It looks like you used douglas fir, which is a great choice for workbenches. It's harder and tougher than pine, spruce or hemlock. Of the softwood available in dimensional lumber, it'a the superior wood. I assume you're west of the mississippi. If east, the best choice is southern yellow pine.

    It's not really possible to over-build a bench. They take a lot of abuse. One tip I recommend is to always hammer over one of you legs. It doesn't matter how burly the bench.

    You did well to have open access to the bottom of the benchtop. This will make clamping much easier. Have you considered dog holes? 3/4" holes run perpendicular through the top. This will allow you to use bench dogs and holdfasts. You can find these in any woodworking catalog, or in specialized woodworking stores. You won't find them in the box stores.

    Enjoy.

    4 replies
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    NinzerbeanMathewO

    Reply 1 year ago

    What do you mean by "hammer over one of your legs"?

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    tlp801MathewO

    Reply 2 years ago

    Thank you! I do live in the West. I've considered putting in dog holes but I've never really used them before so I'm not very familiar of how useful it would be. I'll definitely look further into it. I left the bottom open to put in a few drawers... maybe for my next project. :)

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    HeatherT4tlp801

    Reply 2 years ago

    I'd love to see how you add drawers!

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    MathewOtlp801

    Reply 2 years ago

    drawers are good. But leave some space between the top and the drawers. Say, 12" or so. Also, if plan to attach a face vise, you'll need space for that. I don't know, but you look like a woodworker. We woodies have some strong opinions on workbenches. Look up Chris Schwarz. He's written two books on the subject. And has singlehandedly revived interest in old school bench designs from like the 1700s. Just a word of caution, it's a big subject and full of controversy. You've got a great bench. it will serve you well.

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    MartinG111

    1 year ago

    Work bench top

    I went to a arcade shop (older ) place... they had a old used shuffle board plank. it came as 16 feet long and was a bank board. meaning the middle 3 feet have a bolge out. I simply cut the plank in half. voola 8 foot bench top..no glue or bolts required. certainly heavy enough. needs reinforced legs but those are the only cost. plank was 0 dollars . they were glad to get rid of it. that wood is HARD!!!.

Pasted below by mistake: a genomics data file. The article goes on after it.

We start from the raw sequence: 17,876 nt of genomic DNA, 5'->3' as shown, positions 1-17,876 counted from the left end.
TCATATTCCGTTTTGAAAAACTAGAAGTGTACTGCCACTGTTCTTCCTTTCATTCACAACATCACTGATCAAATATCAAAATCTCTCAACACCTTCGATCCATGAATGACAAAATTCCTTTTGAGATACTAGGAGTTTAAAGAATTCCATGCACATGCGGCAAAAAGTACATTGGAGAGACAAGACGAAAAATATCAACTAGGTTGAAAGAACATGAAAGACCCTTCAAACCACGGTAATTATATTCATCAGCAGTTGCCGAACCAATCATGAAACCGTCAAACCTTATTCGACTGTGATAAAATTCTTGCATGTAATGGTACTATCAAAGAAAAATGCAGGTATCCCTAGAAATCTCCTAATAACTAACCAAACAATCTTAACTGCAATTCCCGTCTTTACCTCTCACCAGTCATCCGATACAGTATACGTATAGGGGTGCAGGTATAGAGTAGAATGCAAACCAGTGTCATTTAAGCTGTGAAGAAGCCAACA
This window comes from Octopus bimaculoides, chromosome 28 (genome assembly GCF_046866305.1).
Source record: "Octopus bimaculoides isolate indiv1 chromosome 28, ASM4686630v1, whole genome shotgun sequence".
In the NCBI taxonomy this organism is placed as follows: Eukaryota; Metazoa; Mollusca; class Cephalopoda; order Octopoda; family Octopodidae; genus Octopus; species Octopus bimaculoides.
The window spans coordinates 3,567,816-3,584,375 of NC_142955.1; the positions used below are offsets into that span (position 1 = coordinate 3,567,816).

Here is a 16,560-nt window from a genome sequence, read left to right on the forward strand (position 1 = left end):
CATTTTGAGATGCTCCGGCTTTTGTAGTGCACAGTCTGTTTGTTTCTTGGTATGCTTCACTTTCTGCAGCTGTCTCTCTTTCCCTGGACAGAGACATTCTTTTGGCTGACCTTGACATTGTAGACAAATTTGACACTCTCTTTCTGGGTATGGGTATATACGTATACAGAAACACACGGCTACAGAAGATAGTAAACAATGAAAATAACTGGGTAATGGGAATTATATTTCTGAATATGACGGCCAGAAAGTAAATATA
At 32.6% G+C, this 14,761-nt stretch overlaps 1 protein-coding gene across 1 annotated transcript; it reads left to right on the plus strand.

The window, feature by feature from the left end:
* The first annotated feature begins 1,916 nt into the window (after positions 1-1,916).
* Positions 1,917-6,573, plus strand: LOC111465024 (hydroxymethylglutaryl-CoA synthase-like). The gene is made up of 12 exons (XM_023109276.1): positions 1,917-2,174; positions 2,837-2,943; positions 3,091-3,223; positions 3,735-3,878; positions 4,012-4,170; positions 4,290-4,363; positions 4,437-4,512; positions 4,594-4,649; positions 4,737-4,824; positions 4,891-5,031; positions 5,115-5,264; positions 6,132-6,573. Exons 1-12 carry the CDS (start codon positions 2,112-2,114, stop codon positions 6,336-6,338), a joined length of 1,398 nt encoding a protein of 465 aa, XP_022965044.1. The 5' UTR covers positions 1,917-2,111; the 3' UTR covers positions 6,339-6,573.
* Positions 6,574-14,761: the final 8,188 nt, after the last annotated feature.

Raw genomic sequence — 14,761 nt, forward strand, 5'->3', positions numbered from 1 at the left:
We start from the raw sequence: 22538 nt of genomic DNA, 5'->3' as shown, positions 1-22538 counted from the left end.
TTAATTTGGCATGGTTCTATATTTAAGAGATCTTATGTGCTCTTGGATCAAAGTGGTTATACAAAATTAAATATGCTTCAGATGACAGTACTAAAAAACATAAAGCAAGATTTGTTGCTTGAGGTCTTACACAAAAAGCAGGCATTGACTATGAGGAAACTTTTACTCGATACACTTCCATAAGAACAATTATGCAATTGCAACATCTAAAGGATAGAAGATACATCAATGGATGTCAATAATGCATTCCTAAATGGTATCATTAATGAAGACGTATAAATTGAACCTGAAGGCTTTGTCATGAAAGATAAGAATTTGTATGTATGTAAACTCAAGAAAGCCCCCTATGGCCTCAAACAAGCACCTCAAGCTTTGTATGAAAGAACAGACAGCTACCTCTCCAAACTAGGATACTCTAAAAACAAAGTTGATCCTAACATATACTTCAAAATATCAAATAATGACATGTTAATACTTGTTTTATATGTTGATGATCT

my solution

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    Waste Of Space

    1 year ago

    Good 'ible.

    In step (9) Why did you not use the edge of the level to run the saw against?

    1 reply
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    tlp801Waste Of Space

    Reply 1 year ago

    Good question. I completed this project back in January of this year (2016) but I believe I used the line for reference then positioned the level as a rail guide for my saw. I'll go back and edit that section to clarify this point. Thank you for the feedback.

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    ErnestiK1

    1 year ago

    I am scratching my head while reading your advice about the crowning direction. I know three professional joiners (including my brother) and they have all use alternative crowning direction. This is to make sure the laminated board will work as it should without minimal twisting while drying. Also, a friend working in a laminated board factory told me that the best class boards were glued with alternating crowning direction and the B class products in what order the happen to land on the base. Being a joiner as well he found the latter very frustrating, of course.

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    tlp801ErnestiK1

    Reply 1 year ago

    I think you make a very good point. This is only my second project of this type and it looks like I may have made some erroneous assumptions. Thanks for the heads up!!

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    Dennis Paugh

    1 year ago

    Real nice ! If you would like tomake it stronger on one of the 2x4 on the leg's cut the with of the 2x4 for your cross over like a jack for a header. Thank you for the poast think I will make one .

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    Dwargh

    2 years ago

    A-Ma-Zing, sir! Well planned i'ble! I'll vote for ya!